The landmark agreement General Motors Corp. and the United Auto Workers union reached early Wednesday includes no worker wage increases, a report said.GM settlement lifts Wall Street.
However, each worker will receive a $3,000 signing bonus, plus annual lump-sum bonuses of 3% or 4% for the final three years of the contract, in lieu of a pay increase, The Detroit Free Press said. General Motors Corp. also agreed to make more than 4,000 temporary workers permanent employees as part of the deal, the newspaper said. The automaker will implement a two-tier wage and benefits scale for jobs GM and the UAW have agreed are “non-core” production jobs. “Non-core” involves workers who “do not have their hands on a vehicle in the assembly process,” the newspaper said.
The newspaper said GM agreed to pay up to $35 billion in cash, GM stock and other assets to fund a key contract provision -- a retiree healthcare fund known as a voluntary employee beneficiary association, or VEBA, which the UAW will take over. GM and the UAW will review the fund annually. If it is found to be under-funded, GM would make further contributions, although there could be limits to how much GM would add, The New York Times reported. Retirees will likely have to pay higher high-insurance premiums or doctor-visit co-pays, the Free Press said. GM said implementation of the trust would be subject to court approval, as well as a review by the US Securities and Exchange Commission.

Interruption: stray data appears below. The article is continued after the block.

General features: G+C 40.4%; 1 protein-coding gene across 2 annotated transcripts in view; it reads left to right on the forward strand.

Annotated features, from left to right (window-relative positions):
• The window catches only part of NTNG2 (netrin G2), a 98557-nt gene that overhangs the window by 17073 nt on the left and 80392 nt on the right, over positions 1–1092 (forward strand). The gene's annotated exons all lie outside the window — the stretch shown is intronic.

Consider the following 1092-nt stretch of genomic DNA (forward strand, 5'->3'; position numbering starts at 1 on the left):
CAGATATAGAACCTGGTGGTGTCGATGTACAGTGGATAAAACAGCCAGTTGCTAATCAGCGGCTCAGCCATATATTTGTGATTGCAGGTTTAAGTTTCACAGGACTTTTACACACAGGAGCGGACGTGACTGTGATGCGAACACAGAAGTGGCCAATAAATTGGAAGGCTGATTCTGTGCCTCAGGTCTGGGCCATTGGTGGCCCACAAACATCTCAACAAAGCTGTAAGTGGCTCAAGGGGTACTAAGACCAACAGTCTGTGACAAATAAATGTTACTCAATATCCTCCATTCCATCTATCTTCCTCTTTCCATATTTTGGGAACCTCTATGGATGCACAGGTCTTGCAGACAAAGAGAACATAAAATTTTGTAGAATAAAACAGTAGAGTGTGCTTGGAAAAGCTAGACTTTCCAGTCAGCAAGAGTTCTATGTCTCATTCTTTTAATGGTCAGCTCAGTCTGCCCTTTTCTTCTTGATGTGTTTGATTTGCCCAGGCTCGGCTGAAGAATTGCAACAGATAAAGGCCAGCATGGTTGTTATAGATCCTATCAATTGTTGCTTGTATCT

US stocks rallied across the board Wednesday on the news that General Motors and the United Auto Workers had settled their differences, ending a two-day strike. GM stock climbed $3.22 or 9.4%, to $37.64, Bloomberg financial news service reported. Reports that billionaire investor Warren Buffett could buy a stake in the huge mortgage bond underwriter, Bear Stearns Cos, also spurred on the market. The New York Times reported that Buffett could provide capital to help stop losses from slumping home prices and mortgage defaults.
The Dow Jones Industrial Average climbed 99.50 points or 0.72% to close at 13,878.15. The broader Standard & Poor’s 500 Index gained 8.21 points, or 0.54%, to 1,525.42. The technology- heavy Nasdaq Composite Index increased 15.58 points, or 0.58%, to 2,699.03. The US currency rose to 70.77 euro cents from 70.75 euro cents at Tuesday’s close. The dollar also gained against the Japanese currency to 115.44 from 114.83 on Tuesday. Gold fell $3.30 to $735.50 per fine ounce. (m&c.com)